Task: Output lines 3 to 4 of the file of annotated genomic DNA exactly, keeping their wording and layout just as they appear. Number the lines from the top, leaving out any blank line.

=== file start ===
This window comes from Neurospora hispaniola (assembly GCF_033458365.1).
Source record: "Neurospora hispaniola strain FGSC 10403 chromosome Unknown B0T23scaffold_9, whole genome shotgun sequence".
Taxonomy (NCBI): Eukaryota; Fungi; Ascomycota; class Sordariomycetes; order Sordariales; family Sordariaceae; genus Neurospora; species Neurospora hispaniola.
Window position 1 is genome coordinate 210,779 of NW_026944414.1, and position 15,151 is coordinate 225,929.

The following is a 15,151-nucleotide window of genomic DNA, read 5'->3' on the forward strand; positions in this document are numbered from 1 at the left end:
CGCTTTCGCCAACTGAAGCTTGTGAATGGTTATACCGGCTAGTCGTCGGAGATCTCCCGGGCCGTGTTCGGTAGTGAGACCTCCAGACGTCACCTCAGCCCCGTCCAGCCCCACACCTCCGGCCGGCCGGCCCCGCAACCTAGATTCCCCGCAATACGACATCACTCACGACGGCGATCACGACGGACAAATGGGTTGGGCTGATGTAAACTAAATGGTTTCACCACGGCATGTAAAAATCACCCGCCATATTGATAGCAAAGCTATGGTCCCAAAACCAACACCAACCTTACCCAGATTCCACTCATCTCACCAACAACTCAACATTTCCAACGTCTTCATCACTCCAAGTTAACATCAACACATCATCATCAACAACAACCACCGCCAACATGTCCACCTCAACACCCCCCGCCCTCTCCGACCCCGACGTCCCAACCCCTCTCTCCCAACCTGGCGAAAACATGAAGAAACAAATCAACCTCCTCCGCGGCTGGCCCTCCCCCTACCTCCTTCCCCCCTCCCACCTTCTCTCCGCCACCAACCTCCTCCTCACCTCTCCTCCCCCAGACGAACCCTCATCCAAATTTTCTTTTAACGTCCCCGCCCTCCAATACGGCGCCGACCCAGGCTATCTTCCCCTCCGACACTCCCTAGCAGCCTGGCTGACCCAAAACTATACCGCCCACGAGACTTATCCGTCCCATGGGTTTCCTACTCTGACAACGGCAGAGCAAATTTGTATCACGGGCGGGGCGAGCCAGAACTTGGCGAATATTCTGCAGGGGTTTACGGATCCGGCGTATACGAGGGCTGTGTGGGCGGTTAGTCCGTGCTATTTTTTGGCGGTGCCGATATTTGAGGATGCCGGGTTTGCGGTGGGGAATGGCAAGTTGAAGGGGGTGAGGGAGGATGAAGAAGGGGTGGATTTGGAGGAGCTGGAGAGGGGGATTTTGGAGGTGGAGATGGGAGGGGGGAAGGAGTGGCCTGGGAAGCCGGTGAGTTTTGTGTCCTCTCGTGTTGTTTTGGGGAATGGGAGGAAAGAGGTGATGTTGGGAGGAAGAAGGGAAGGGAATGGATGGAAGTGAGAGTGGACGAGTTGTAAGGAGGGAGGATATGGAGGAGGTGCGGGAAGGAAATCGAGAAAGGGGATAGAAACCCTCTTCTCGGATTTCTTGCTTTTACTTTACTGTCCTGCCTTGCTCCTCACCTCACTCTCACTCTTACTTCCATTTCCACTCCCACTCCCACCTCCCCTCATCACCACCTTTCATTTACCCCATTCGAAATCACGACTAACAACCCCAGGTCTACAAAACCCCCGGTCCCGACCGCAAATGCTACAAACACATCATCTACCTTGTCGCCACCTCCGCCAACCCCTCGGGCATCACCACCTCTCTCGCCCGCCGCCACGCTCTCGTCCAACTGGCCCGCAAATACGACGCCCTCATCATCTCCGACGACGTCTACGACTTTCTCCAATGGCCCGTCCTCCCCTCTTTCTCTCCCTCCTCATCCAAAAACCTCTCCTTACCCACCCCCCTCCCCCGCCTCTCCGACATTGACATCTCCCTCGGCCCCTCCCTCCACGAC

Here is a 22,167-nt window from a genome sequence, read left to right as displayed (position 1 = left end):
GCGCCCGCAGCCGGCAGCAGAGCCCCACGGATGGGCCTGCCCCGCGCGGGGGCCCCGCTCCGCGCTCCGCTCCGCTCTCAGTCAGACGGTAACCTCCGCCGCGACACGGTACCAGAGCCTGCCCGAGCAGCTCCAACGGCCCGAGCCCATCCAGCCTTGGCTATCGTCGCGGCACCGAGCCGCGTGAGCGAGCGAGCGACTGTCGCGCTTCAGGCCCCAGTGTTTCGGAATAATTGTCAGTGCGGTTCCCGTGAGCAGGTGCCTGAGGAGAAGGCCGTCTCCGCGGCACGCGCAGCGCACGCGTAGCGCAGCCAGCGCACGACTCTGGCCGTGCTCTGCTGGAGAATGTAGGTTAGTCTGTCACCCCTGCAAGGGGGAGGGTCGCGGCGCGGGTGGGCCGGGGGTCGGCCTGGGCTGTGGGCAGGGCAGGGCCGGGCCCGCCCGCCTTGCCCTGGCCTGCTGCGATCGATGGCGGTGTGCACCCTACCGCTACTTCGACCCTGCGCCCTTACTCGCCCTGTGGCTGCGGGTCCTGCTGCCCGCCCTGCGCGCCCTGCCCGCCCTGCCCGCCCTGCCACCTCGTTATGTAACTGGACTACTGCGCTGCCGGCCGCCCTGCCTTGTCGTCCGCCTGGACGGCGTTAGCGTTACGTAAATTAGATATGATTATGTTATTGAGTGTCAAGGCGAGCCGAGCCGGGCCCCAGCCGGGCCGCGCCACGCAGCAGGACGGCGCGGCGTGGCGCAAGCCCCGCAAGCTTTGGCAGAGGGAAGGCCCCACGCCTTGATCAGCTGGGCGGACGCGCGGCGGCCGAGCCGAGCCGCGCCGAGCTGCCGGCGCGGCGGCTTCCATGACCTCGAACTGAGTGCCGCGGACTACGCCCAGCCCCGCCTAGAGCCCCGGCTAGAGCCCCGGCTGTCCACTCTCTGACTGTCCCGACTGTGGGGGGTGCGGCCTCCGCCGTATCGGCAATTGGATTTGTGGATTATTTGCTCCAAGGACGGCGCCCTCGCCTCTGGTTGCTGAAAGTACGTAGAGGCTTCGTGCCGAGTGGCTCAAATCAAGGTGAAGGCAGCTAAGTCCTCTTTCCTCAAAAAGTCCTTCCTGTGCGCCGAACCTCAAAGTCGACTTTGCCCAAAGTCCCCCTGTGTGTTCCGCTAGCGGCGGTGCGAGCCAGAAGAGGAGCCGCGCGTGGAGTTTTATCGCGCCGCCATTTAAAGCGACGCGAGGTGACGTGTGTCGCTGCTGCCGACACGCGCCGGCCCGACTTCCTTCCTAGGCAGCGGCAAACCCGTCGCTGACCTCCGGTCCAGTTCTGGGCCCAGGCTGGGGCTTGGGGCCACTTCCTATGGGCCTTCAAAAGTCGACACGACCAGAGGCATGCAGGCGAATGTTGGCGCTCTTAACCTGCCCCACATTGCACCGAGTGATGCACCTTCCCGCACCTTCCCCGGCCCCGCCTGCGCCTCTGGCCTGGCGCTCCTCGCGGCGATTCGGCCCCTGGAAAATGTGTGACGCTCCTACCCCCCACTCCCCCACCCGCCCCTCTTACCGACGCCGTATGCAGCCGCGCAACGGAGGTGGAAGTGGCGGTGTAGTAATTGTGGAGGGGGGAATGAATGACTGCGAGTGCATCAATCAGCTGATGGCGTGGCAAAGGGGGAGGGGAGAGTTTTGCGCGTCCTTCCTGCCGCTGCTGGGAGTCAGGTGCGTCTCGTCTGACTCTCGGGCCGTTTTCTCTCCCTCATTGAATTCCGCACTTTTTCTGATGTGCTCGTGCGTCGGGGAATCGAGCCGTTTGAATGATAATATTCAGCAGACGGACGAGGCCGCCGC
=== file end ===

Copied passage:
Taxonomy (NCBI): Eukaryota; Fungi; Ascomycota; class Sordariomycetes; order Sordariales; family Sordariaceae; genus Neurospora; species Neurospora hispaniola.
Window position 1 is genome coordinate 210,779 of NW_026944414.1, and position 15,151 is coordinate 225,929.